Han Solo crossing his arms


The Star Wars 4k77 Project, Explained

Since 1997, director George Lucas has altered the theatrical cuts of the original "Star Wars" trilogy many times, including new audio mixes, added CGI, and entirely new scenes.

The changes Lucas made over the years were controversial, especially due to the holistic erosion of the original cuts. Each of the new editions replaced the one prior.

Fan campaigns like Project 4k77 have sought to restore the theatrical cuts of the original trilogy. Today, they're the only way for people to see the original releases.

Project 4k77 is an effort that began in 2016. It used original film print scans to create a version of the first "Star Wars" cut that would look serviceable on modern 4k screens.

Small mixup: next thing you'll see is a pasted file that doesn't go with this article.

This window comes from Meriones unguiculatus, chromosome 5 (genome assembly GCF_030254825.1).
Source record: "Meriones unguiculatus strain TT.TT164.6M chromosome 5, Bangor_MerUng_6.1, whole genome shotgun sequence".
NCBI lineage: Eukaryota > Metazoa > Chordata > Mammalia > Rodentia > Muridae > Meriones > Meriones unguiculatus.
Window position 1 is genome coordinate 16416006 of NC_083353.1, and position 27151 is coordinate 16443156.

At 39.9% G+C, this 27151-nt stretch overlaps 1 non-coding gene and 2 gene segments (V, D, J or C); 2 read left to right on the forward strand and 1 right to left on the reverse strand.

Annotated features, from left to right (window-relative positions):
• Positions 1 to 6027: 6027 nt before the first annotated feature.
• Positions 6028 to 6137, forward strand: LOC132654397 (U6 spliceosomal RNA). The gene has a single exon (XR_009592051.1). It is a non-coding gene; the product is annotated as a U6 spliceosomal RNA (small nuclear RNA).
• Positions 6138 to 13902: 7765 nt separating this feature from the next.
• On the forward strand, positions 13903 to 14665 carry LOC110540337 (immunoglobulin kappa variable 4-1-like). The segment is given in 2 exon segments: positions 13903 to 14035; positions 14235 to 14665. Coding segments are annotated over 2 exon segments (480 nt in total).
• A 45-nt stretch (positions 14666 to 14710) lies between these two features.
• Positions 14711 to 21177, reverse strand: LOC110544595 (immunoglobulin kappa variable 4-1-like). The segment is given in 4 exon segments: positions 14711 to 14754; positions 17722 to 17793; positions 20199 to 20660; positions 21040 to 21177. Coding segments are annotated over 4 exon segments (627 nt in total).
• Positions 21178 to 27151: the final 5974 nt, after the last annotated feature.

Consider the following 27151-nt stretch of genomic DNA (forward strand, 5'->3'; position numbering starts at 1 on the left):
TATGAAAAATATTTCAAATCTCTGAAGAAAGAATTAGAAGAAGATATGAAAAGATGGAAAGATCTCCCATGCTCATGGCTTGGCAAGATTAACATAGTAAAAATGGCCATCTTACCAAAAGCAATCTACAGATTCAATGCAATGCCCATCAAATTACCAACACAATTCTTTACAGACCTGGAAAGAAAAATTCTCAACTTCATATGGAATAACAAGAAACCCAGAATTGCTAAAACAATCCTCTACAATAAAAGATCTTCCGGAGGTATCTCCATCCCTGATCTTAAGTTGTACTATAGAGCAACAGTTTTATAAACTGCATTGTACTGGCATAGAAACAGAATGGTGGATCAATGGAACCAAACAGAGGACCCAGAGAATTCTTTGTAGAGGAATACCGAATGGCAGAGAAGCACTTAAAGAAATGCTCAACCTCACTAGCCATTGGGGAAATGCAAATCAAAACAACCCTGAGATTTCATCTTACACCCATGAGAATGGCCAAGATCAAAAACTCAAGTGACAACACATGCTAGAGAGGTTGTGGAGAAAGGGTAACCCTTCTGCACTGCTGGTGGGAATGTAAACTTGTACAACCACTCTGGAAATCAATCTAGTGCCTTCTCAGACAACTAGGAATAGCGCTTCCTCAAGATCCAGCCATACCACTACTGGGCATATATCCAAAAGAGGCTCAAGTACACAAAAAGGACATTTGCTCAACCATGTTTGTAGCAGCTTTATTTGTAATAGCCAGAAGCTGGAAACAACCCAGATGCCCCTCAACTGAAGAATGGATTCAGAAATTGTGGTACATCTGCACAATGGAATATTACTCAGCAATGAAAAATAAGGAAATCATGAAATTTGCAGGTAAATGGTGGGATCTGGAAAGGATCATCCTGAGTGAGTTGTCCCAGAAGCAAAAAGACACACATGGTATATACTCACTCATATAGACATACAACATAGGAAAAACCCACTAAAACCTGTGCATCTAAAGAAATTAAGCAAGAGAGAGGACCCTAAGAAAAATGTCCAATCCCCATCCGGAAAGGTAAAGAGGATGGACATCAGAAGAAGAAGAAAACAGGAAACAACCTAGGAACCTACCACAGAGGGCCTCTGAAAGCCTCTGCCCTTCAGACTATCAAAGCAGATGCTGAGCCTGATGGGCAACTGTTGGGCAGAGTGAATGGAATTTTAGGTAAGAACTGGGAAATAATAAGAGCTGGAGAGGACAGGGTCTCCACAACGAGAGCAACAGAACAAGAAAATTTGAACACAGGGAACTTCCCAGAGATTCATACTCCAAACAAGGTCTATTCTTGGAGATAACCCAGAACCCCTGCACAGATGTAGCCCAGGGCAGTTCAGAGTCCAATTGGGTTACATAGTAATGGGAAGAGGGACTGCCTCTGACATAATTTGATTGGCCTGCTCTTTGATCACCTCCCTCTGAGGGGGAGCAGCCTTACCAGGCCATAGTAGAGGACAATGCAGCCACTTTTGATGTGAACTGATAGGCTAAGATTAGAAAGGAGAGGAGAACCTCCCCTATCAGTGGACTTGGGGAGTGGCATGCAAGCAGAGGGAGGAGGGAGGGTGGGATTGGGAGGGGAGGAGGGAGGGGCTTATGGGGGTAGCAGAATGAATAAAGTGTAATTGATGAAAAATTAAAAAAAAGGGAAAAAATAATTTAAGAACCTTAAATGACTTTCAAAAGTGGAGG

After 4k77 was completed, yielding a finished product that's close to the genuine artifact, the group began working on Project 4k83 and 4k80 to restore the entire trilogy.

These projects have been celebrated for their historical significance, but because the projects are unsanctioned by Lucasfilm, their legality is in a constant state of limbo.

Most fans still hope for a proper release of the theatrical cuts from Disney itself, but like Lucas, Disney seems hesitant to put out multiple versions of the same movies.